This post is the latest exploration of how one might structure an army for a future guided by the RUSI doctrines; Strategic Raiding, Global Guardian and Contributory, as compared to both the RUSI balanced force from FDR7 and the Future Force 2020 from the SDSR. The analysis is based around what RUSI perceived to be a balanced force structure in the event of a 12-15% cut in Defence spending, which they didn’t advocate per-se, merely putting it out there as a useful indicator of trend reductions. The purpose of the exercise is to show the trend of reductions, using the RUSI balanced force as a baseline that allows us to juggle the numbers further in creating a more asymmetric force structure as they recommend.
The RUSI paper released today deals with the realm of deterrence, and principally the naval means by which a maritime power such as Britain requires presence to achieve this, the paper is titled; Why things don’t happen – Silent principles of national security. Its argument lies in a refutation of the Admiralty strategy of preserving high-end war fighting capability against the Treasury tendency to argue that an insufficient capability is in fact sufficient because its inadequacy has yet to be demonstrated. France has long maintained a hi-lo naval force structure, notably with its Floreal and La Fayette class frigates, to provide for constabulary and diplomatic duties in addition to specialised vessels such as the Horizon class AAW vessels and the FREMM class ASW/GP/AAW frigates. The latter are principally tasked with escorting High Value Assets (HVA’s) and providing area defence to a naval task-group, perhaps its is time to force the Admiralty to accept the same prescription……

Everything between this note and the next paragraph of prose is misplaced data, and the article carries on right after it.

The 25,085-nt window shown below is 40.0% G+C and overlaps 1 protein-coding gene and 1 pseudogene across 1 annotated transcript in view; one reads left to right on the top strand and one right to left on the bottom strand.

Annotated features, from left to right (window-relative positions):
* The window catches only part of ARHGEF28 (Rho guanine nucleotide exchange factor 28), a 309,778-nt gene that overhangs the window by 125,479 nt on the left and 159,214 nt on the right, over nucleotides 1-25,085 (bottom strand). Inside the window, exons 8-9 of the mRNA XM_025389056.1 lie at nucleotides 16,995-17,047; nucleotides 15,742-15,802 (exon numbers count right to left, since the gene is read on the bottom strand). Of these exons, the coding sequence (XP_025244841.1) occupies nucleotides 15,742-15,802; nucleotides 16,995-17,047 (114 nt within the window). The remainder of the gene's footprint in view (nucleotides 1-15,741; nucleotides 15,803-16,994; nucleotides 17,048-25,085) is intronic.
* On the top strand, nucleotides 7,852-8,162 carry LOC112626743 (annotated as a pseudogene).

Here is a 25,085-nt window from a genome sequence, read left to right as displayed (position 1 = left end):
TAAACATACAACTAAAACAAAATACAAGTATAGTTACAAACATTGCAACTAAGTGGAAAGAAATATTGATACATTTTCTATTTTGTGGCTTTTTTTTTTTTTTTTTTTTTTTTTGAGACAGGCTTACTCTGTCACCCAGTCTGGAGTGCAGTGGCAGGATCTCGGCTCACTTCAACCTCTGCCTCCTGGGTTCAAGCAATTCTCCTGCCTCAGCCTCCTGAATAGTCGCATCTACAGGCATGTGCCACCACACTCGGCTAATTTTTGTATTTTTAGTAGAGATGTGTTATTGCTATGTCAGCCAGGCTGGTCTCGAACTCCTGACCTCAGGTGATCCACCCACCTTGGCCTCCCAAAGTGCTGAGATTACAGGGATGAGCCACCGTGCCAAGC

For to concentrate purely on high-end war fighting is to create a fleet so limited in numbers that any loss is catastrophic and therefore its employment improbable, and its utility nullified.
This article has been steadily brewing for some time, but its arrival has been hastened by the thoughts of a Think Defence article; Political Statement of Interest and Intent? It stems from the apparent internecine war between the Service Chiefs in the run up to the looming Defence cuts, and the alleged failure to consider first-principles and desired outcomes when formulating the SDSR.
This debate appears to revolve around the fading relevance of Single service tasks, and where the focus should settle in this new world of ‘jointery’.
In the previous paper this blog set out some tentative ideas, in the hope of attracting comment more than anything else, and fortunately plenty of comment was received, all of it useful. DominicJ, Jed, Jackstaff and Steve Coltman all have the gratitude of this blogger, much was learned, many ideas rethought, and now its time to have another stab at the matter.
So what is the aim of the exercise, what capability is desired, and how should it be sustained?
Malcolm Chalmers is the author of the latest RUSI paper on Britain’s Future Defence Review, and his interest in this paper is to seek a balanced force against the tide of coming cuts. His concern would be to de-emphasise legacy skills whilst preserving a regenerative capability on the understanding that while they are not crucial now we live in an uncertain world, and as such we must insure against the unknown.
First and foremost it is recognised that we are overspent, over-tasked, likely to witness Defence budget reductions, and must therefore reduce the scale of our capabilities.